NBC Tries New Tack With Kevin Hart Movie Ad: Promising Results
(Bloomberg) -- When STX Entertainment wanted to advertise its new movie “The Upside,” NBCUniversal pitched a radical idea: The TV giant promised the commercials would bring a certain number of ticket sales.
The campaign for the film, which debuted last month and stars Kevin Hart and Bryan Cranston, marked the first time these companies had struck an advertising deal based on a business outcome instead of viewers. For years, TV commercials have been bought and sold based on audience ratings, such as how many 18-to-49-year-old women tune in.
Now, with the video industry fragmenting, the deal between STX and NBC could be a first step toward a new currency for the $60 billion TV ad industry, said Linda Yaccarino, NBCUniversal’s chairman of advertising and client partnerships. In this case, network officials said they delivered on the promised sales.
“Ratings guarantees and legacy metrics are part of a world that doesn’t exist anymore,” Yaccarino said in an interview. “Consumer behavior has changed and that has created a need to measure what’s important.”
Yaccarino has been trying to lead the TV industry toward a new way of buying and selling commercials as more people watch shows like “This Is Us” in ways that aren’t counted in conventional TV ratings. Google and Facebook Inc. have used the precise online data they gather on consumers to take billions of dollars in advertising from print, radio and TV.
Last year, NBCUniversal started selling commercials based on a new metric -- which it calls CFlight -- that counts all live, on-demand and time-shifted viewing on all screens.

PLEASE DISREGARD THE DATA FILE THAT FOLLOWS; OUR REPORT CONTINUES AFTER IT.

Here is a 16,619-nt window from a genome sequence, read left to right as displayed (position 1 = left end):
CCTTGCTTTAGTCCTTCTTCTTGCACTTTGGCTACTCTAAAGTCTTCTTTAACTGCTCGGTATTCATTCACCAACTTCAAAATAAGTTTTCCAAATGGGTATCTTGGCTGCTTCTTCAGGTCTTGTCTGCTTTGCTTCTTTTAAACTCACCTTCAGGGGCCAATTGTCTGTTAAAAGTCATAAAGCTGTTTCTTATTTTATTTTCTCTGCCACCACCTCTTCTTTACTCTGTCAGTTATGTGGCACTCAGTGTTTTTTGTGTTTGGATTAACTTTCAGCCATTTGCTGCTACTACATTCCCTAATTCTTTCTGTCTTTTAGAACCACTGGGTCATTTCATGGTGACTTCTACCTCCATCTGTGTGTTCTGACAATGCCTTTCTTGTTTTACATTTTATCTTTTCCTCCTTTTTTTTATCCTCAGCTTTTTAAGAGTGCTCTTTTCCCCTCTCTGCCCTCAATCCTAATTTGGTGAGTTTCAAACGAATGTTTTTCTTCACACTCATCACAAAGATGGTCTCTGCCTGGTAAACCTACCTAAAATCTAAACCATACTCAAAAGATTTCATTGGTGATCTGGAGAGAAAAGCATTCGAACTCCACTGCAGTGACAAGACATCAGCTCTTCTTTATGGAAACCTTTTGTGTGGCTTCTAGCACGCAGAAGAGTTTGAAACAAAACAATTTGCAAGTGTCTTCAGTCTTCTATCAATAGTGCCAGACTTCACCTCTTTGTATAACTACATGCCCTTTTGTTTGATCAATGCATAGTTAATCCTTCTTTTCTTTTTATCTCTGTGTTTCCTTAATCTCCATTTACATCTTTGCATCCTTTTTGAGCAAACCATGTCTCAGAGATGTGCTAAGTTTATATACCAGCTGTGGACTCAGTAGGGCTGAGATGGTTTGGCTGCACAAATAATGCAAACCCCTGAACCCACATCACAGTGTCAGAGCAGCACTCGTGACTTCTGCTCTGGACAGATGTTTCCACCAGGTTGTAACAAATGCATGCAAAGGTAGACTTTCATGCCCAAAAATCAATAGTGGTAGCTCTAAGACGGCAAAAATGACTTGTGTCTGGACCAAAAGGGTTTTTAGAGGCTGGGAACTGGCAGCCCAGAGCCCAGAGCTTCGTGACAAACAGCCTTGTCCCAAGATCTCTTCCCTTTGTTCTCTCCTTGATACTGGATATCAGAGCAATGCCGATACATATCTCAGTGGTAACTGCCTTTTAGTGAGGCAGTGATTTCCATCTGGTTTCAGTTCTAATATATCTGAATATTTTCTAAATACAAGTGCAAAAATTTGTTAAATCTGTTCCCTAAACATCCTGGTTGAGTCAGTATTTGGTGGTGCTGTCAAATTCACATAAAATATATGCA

A division of Comcast Corp., NBCUniversal plans to strike more such deals like the one with STX, such as promising automakers that their commercials will lead to a certain number of car sales, Yaccarino said. If the ads don’t deliver, sponsors will get free, make-good time on NBC channels, just as they do when ratings fall short of what’s promised.
At the center of the ad deal is Fandango, an online movie ticket service owned by NBC. Fandango data, combined with information from Comscore Inc. and Comcast’s set-top boxes, can target ads for “The Upside” to likely moviegoers and track whether they buy tickets.
Fandango’s data were especially attractive to STX, a filmmaker and distributor backed by the internet giant Tencent Holdings Ltd. About half of box-office sales come from just 12 percent of the population, said Amy Elkins, an STX marketing executive, citing industry data. STX doesn’t want to waste money trying to reach TV viewers who’d never see a movie.
“The hard part for movie marketers is that we don’t have ownership over the point of sale,” Elkins said, referring to Fandango.
The campaign started in December, leading up to the January release of “The Upside,” which is about a friendship between a wealthy quadriplegic and his caretaker. It was the top-grossing movie on its opening weekend, generating $19.5 million in ticket sales, and has taken in $78 million from domestic theaters.
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